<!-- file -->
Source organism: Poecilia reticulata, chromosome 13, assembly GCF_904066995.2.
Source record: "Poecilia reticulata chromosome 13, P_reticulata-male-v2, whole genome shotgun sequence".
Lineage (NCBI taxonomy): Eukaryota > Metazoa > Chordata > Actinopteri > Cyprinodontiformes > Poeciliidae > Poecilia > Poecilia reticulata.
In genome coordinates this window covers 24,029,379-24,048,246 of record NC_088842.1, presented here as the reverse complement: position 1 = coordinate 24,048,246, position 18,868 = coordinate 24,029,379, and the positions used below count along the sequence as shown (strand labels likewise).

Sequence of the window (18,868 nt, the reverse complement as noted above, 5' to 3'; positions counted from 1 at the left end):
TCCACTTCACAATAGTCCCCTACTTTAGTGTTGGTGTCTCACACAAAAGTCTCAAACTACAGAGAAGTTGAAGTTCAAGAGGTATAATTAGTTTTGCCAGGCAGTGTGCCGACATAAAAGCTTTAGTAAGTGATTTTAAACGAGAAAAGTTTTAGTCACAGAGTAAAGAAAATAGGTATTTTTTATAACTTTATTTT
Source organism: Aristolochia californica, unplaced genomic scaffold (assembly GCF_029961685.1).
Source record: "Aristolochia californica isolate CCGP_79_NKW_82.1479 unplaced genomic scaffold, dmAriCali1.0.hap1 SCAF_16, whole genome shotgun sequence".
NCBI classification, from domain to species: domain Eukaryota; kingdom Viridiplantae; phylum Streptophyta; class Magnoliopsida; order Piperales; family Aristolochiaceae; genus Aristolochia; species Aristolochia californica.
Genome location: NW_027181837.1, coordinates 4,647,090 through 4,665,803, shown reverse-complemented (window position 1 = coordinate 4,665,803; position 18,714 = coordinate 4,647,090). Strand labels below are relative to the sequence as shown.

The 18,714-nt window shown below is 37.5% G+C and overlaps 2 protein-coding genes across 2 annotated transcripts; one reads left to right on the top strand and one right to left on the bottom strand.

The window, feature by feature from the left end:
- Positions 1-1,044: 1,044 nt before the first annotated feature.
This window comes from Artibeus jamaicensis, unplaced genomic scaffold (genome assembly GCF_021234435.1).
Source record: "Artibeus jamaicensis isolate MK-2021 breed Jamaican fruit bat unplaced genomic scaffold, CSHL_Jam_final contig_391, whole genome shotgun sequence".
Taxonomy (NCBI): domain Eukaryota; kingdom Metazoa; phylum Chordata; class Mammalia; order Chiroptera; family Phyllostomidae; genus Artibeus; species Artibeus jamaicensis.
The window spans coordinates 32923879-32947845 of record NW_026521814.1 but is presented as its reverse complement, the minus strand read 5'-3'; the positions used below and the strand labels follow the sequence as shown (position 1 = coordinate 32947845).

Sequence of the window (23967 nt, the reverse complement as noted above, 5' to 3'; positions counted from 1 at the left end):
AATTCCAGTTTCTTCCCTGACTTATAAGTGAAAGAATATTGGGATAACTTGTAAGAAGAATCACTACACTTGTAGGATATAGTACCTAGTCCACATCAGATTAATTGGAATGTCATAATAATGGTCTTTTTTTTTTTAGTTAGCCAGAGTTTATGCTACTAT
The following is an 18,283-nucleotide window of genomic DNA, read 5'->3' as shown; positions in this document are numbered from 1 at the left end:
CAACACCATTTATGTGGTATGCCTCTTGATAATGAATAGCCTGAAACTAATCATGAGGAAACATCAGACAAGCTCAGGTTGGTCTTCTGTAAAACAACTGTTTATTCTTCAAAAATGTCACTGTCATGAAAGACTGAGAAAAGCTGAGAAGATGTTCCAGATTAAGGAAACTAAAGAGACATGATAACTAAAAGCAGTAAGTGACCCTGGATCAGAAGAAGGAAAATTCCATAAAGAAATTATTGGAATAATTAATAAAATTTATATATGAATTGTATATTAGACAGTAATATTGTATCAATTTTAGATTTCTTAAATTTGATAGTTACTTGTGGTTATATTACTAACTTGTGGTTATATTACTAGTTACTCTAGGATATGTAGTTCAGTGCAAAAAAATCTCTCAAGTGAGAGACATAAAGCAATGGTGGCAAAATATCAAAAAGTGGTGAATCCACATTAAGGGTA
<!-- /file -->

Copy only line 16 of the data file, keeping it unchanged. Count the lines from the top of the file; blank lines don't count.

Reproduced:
Taxonomy (NCBI): domain Eukaryota; kingdom Metazoa; phylum Chordata; class Mammalia; order Chiroptera; family Phyllostomidae; genus Artibeus; species Artibeus jamaicensis.